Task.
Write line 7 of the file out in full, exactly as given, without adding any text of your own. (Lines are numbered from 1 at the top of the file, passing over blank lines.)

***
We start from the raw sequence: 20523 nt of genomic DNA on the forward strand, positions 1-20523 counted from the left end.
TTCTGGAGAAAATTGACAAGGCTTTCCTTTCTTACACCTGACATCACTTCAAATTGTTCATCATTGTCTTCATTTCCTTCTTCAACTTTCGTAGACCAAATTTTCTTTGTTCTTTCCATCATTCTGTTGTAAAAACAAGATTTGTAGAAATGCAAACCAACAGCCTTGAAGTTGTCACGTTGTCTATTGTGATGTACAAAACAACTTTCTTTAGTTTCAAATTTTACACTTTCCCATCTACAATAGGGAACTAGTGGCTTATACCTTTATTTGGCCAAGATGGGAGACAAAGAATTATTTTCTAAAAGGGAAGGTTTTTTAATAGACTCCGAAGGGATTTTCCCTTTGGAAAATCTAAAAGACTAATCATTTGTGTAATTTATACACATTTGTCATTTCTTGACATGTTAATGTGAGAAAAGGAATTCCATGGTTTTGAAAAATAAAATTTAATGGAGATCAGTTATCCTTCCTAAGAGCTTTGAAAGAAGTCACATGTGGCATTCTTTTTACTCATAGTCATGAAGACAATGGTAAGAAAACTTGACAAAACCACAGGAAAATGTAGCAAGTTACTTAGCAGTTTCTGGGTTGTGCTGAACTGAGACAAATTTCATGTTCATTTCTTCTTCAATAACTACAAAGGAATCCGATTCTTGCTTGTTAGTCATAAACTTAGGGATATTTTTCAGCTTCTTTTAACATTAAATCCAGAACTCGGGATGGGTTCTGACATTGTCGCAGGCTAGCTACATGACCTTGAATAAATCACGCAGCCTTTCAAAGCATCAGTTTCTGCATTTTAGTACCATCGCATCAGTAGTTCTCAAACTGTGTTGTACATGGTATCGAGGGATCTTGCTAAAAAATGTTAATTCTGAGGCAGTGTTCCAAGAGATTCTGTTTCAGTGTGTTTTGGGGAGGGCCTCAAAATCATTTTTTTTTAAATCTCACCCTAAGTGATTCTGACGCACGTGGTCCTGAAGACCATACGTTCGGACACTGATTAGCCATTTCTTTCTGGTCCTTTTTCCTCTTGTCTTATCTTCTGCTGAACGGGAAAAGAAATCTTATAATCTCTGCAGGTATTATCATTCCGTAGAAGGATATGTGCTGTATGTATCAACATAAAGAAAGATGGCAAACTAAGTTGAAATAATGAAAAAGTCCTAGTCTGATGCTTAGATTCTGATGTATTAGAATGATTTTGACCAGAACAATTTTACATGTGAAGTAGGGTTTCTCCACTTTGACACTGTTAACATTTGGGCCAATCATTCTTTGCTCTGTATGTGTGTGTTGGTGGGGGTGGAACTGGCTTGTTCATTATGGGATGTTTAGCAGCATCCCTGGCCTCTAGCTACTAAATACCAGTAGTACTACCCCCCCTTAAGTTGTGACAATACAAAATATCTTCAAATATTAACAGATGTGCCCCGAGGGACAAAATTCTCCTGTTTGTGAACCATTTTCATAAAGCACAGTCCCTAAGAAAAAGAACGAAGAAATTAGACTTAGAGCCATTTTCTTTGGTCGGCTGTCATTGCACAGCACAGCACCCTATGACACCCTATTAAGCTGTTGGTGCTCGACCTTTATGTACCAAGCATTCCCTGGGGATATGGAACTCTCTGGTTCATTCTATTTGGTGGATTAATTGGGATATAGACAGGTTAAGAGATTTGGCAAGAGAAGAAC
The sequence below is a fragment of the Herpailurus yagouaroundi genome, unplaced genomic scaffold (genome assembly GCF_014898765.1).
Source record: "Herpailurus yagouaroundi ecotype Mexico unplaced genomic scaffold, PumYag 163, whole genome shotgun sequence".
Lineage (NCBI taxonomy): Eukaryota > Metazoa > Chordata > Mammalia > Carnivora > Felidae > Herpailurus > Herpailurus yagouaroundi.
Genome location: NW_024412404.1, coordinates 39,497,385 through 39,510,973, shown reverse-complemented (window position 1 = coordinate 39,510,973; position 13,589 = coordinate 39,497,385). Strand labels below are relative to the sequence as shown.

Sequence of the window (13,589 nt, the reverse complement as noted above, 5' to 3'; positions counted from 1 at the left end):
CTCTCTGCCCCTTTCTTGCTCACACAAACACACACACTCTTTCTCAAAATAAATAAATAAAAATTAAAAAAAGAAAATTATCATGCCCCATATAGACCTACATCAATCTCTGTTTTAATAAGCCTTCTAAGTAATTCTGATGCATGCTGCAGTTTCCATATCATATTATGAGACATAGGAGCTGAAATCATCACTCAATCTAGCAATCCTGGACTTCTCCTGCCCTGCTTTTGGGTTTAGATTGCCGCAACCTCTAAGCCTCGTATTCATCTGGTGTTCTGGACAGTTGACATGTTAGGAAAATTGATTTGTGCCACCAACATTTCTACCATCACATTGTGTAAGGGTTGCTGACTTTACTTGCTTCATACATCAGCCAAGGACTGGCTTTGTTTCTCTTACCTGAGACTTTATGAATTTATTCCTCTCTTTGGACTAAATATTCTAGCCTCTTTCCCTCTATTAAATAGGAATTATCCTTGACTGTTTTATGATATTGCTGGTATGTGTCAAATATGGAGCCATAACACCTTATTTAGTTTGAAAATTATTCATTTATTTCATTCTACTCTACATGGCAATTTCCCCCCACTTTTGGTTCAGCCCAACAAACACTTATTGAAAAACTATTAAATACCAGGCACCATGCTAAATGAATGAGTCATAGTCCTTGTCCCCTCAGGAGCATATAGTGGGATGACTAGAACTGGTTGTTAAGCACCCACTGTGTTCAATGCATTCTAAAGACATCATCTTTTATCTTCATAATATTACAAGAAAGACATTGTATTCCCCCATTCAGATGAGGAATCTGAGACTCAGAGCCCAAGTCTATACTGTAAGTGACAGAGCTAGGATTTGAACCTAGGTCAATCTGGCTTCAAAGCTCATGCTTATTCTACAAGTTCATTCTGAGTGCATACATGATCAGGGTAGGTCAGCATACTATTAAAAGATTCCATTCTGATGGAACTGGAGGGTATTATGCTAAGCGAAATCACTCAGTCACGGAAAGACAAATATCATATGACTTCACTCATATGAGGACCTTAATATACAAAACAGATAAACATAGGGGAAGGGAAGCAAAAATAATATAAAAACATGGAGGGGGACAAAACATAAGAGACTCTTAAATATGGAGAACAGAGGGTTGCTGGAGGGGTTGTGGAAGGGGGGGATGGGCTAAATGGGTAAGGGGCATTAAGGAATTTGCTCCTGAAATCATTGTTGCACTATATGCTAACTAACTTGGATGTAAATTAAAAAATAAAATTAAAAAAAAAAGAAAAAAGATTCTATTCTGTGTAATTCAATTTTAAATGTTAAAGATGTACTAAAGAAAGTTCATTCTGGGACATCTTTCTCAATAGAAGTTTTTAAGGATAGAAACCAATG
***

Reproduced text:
Sequence of the window (13,589 nt, the reverse complement as noted above, 5' to 3'; positions counted from 1 at the left end):